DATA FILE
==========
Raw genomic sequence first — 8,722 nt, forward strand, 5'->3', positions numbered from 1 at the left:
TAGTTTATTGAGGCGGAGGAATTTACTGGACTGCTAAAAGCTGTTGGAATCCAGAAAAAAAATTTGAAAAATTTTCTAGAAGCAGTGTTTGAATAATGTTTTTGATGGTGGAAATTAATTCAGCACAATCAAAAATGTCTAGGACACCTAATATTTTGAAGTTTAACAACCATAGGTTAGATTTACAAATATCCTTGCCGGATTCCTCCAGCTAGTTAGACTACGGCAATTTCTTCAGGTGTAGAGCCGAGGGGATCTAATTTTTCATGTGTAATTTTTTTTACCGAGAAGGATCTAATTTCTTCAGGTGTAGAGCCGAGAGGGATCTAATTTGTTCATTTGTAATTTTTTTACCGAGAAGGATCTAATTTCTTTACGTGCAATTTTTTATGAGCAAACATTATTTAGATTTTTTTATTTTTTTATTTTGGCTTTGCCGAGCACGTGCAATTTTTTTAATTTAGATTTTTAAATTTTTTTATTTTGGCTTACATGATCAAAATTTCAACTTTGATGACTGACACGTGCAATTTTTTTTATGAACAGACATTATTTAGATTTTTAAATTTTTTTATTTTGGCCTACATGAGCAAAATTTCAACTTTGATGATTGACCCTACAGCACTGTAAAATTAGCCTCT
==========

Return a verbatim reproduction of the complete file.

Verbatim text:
Raw genomic sequence first — 8,722 nt, forward strand, 5'->3', positions numbered from 1 at the left:
TAGTTTATTGAGGCGGAGGAATTTACTGGACTGCTAAAAGCTGTTGGAATCCAGAAAAAAAATTTGAAAAATTTTCTAGAAGCAGTGTTTGAATAATGTTTTTGATGGTGGAAATTAATTCAGCACAATCAAAAATGTCTAGGACACCTAATATTTTGAAGTTTAACAACCATAGGTTAGATTTACAAATATCCTTGCCGGATTCCTCCAGCTAGTTAGACTACGGCAATTTCTTCAGGTGTAGAGCCGAGGGGATCTAATTTTTCATGTGTAATTTTTTTTACCGAGAAGGATCTAATTTCTTCAGGTGTAGAGCCGAGAGGGATCTAATTTGTTCATTTGTAATTTTTTTACCGAGAAGGATCTAATTTCTTTACGTGCAATTTTTTATGAGCAAACATTATTTAGATTTTTTTATTTTTTTATTTTGGCTTTGCCGAGCACGTGCAATTTTTTTAATTTAGATTTTTAAATTTTTTTATTTTGGCTTACATGATCAAAATTTCAACTTTGATGACTGACACGTGCAATTTTTTTTATGAACAGACATTATTTAGATTTTTAAATTTTTTTATTTTGGCCTACATGAGCAAAATTTCAACTTTGATGATTGACCCTACAGCACTGTAAAATTAGCCTCT